Confessions of a black woman in fashion: Dealing with different vendors, say if you need fabric, trim or even selling development, can be difficult sometimes because there's not a lot of black leaders in either of those fields. When you initially come in to meet someone, you have to talk super intelligent and when they meet you, they're already shocked. They're like, "Oh, okay. Hi. I called you about this thing." You can already feel like they weren't ready for how you look, or are shocked that you’re able to afford certain things or tackle tasks on your own.
#InspirationGoals: Inspiration is absolutely everywhere! I love architecture—which some people say goes hand in hand with fashion. Even just looking at the shape of a building can inspire an outline for me. Going to the museum and looking at different sculptures makes me want to do watercolor or pull out my sketch book almost immediately.
On working with family: My brother and I have been close forever and always will be. We enjoy the same things—almost like twins. Working with him is great, because he's so supportive. His style is so relaxed and he allows me to take the lead sometimes. That's why it's so easy to work with him, but in that same sense he has a great sense of fashion. And he’s happy to share his opinion when needed. Things move so fast with us, which is perfect because he needs everything fast all the time. It's probably the best partnership I'll ever have and I don't know if I'll ever find another client as great as him to be honest.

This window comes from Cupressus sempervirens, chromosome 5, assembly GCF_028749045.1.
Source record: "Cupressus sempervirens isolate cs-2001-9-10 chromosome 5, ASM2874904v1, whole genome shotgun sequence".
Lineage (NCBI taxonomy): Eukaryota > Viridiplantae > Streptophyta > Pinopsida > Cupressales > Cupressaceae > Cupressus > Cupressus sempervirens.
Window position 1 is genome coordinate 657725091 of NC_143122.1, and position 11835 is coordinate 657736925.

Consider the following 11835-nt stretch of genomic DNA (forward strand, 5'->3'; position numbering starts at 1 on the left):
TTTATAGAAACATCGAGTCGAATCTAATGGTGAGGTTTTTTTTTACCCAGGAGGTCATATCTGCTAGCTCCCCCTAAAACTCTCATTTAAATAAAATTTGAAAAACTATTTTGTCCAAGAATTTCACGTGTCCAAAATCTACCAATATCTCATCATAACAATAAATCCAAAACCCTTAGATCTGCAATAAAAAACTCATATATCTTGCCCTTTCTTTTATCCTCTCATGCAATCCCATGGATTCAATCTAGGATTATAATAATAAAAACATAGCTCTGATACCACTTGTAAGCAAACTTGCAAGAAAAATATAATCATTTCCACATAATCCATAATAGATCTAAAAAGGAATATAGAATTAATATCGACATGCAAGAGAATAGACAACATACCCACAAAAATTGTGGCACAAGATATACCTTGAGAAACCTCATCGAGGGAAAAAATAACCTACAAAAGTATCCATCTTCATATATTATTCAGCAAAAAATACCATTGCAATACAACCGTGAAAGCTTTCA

Her biggest accomplishment: Most recently I will say theIndependence Day suit that I just made Jessie for the red carpet premiere. I sat there and talked to him for 2.1 seconds and literally whipped that bad boy up in record time. When I talked to custom suit makers they we’re like, "You're crazy."They usually give you a three month turnaround at least and I made it happen in one—I still don't know how in the world I did it. The whole time I was just like, “let's go,” worked hard and got it done. And that’s the best accomplishment.
On supporting the local economy: So important! Living in Los Angeles, there are a lot of resources. Of course, they're not getting utilized, because of course it's cheaper to make garments overseas and I get it. But, to bring back everything to the U.S. was something that I always wanted to do because although it's great to support other places, why not support where you live? By making my pieces in the U.S. I’m helping workers keep jobs here and making sure that what we're giving everyone is of quality since I can go check on my garments whenever I want.
Her tip for pursuing your passion: Stick to your guns and keep your creativity throughout all of your development because what you're passionate about will resonate so much more and read so much better if you stay true to your authentic self.
How she became a risk taker: I credit my school 100% for being able to jump into the industry and run with it. There was no fear. It could just be because of my crazy personality as well, but there was no fear. I just jumped right into learning the technicalities behind making garments—particularly menswear—and ran with it.
Read the full interview: http://www.essence.com/2016/09/22/essence-network-jesstia-usher